Manufacturers of modern digital cellular telephones compete principally on the basis of price, size and battery lifetime. All of these factors are predictably affected by the selection of components within the phone, not least the transmitter amplifier. The efficiency with which dc energy from the battery is converted to radio frequency energy for voice transmission is crucial to the battery drain and the amount of heat generated by the amplifier which must be dissipated. The greater the power amplifier efficiency, the longer the battery lifetime and the smaller the heat sink required.
Typically, an existing amplifier in a digital cellular telephone is 35% efficient, with 65% of the power wasted as heat. This gives a typical talk time between battery charges of 2hr. By increasing the efficiency to 70%, only 30% needs to be dissipated as heat and the `talk’ time can be effectively doubled.
Efficiency, however, is not the only criteria in modern digital cellular amplifiers. Linearity of amplification is also a very critical parameter, in some cases requiring distortion levels much better than those achieved with the best `hi-fi’ equipment. Achieving linearity and efficiency at the same time is a very difficult technical challenge and the current range of products are a long way from achieving the theoretical maximum performance.
A number of new techniques has recently emerged, with the most popular being a technique known as Cartesian Loop linearisation. Wireless Systems International (WSI) has been a pioneer in the commercialisation of this technology, and, in conjunction with the US based IC house Maxim, is developing a Cartesian Loop IC for the handset market. This development will go some way to improving the efficiency of amplifiers (typically achieving 50%) and will certainly allow a cost saving to manufacturers of mobile phone equipment.
Recently, however, a new approach to power amplification has been developed by researchers at Bristol University. Called Callum (Combined Analog Locked Loop Linear Modulator), it has the potential for much higher linearity and efficiency than any previous technique. Indeed, a development programme at WSI aims to prove the potential for such a technique by developing hardware based around the University’s concept.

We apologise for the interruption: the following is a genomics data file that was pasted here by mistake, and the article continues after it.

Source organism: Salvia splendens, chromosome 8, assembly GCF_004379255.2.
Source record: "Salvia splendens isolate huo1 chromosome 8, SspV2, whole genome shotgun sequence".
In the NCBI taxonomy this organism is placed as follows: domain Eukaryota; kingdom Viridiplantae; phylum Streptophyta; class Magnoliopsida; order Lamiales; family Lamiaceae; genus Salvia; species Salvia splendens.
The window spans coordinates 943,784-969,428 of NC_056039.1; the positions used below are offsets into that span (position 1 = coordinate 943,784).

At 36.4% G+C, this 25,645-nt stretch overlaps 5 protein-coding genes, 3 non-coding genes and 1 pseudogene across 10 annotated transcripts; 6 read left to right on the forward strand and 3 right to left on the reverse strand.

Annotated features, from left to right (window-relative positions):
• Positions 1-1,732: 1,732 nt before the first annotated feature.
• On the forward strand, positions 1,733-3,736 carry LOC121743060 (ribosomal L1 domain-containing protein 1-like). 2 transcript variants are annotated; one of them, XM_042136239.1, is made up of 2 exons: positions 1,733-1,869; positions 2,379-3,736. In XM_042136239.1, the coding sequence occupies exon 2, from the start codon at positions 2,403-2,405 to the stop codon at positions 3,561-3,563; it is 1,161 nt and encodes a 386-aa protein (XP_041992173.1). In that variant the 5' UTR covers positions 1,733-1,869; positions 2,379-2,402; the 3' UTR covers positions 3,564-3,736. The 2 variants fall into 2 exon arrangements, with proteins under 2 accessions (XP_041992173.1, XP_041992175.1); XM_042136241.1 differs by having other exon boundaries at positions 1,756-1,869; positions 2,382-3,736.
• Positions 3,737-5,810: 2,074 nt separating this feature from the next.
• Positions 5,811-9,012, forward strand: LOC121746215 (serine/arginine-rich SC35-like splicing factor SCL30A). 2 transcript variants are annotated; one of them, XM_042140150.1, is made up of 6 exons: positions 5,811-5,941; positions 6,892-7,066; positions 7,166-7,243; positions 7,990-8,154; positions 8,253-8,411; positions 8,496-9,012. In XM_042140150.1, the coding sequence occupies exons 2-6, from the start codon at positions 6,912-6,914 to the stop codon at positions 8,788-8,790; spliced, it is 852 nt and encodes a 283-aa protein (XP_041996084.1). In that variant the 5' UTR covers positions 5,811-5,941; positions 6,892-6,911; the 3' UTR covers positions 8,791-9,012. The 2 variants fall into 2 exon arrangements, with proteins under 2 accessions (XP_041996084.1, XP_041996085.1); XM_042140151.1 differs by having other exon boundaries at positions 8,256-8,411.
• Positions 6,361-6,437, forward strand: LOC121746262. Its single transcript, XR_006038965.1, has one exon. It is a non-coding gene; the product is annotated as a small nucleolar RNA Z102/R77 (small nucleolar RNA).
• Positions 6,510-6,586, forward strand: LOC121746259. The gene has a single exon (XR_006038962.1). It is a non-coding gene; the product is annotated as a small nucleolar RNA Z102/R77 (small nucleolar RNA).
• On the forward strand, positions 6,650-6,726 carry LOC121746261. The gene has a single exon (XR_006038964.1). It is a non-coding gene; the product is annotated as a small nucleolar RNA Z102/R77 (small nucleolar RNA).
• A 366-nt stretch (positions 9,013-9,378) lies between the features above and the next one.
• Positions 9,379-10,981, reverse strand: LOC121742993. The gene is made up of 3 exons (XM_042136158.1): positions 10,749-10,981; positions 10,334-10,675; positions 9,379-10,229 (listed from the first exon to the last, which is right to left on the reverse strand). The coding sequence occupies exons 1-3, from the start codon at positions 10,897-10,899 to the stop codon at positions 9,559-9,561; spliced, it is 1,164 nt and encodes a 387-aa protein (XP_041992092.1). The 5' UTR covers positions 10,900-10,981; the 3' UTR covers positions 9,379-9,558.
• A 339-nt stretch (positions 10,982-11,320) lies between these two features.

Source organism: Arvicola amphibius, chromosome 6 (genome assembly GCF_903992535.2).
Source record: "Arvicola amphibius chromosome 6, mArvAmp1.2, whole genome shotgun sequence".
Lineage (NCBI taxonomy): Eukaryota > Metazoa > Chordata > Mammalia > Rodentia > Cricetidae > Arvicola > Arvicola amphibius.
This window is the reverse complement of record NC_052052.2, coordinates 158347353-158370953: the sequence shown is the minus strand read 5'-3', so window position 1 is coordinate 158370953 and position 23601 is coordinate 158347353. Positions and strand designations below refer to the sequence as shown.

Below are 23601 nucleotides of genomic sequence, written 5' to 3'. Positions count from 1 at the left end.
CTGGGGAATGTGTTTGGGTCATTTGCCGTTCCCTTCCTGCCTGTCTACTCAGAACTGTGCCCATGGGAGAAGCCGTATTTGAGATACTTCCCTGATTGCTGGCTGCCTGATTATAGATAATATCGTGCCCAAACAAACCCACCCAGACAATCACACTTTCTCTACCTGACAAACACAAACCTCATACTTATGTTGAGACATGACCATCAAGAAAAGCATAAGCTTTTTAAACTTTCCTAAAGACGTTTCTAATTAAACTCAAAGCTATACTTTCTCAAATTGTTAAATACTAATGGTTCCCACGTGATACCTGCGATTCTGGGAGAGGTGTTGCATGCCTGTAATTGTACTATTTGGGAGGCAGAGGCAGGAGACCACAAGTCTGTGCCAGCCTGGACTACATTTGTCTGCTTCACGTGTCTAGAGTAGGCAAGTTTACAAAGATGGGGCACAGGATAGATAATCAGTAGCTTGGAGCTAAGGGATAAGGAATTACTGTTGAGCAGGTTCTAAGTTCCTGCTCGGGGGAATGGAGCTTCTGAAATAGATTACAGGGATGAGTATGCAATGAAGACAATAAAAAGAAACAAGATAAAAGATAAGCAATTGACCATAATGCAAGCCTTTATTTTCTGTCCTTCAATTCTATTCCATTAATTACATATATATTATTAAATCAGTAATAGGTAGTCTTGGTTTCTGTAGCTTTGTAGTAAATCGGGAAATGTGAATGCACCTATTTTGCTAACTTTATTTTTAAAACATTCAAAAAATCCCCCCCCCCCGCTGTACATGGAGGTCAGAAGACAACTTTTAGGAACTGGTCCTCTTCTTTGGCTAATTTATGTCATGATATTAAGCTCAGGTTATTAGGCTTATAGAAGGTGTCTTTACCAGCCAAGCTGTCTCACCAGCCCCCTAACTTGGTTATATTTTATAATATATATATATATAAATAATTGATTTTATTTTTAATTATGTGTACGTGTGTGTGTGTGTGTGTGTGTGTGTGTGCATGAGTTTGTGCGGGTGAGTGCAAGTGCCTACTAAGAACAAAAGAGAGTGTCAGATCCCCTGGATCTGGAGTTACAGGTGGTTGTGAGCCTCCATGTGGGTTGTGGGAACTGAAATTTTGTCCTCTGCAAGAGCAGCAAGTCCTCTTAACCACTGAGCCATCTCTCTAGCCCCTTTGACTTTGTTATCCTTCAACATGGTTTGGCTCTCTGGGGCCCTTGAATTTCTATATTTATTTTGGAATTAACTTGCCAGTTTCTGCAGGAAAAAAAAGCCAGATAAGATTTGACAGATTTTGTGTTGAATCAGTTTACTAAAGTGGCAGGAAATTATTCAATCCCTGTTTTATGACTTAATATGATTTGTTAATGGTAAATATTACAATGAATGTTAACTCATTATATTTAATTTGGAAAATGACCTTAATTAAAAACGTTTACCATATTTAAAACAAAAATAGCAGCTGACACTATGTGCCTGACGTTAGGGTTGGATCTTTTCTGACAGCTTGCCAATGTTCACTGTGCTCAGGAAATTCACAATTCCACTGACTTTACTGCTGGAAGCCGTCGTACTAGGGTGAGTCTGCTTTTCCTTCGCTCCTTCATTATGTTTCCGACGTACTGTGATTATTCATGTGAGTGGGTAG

The technique itself uniquely synthesises the output signal from two or more constant amplitude RF phase-modulated sources, much like the synthesis employed in modern keyboards. It can be viewed as a pair of cross-coupled phase locked loops, excited by the modulating waveform represented with Cartesian components. WSI believes that a further improvement can be obtained by adding a high-level modulation stage, as shown in Figure 1.
The overriding advantage to this approach is that the phase modulated components can be amplified prior to summation using highly efficient non-linear power stages, eg switching amplifiers.
To date, computer simulation of the technique has shown that the approach has the potential to achieve linearity in excess of that required for digital cellular, with projected efficiencies of 60% to 80%. This, it is claimed, is substantially better than that obtained by other linear power amplifier solutions in the market.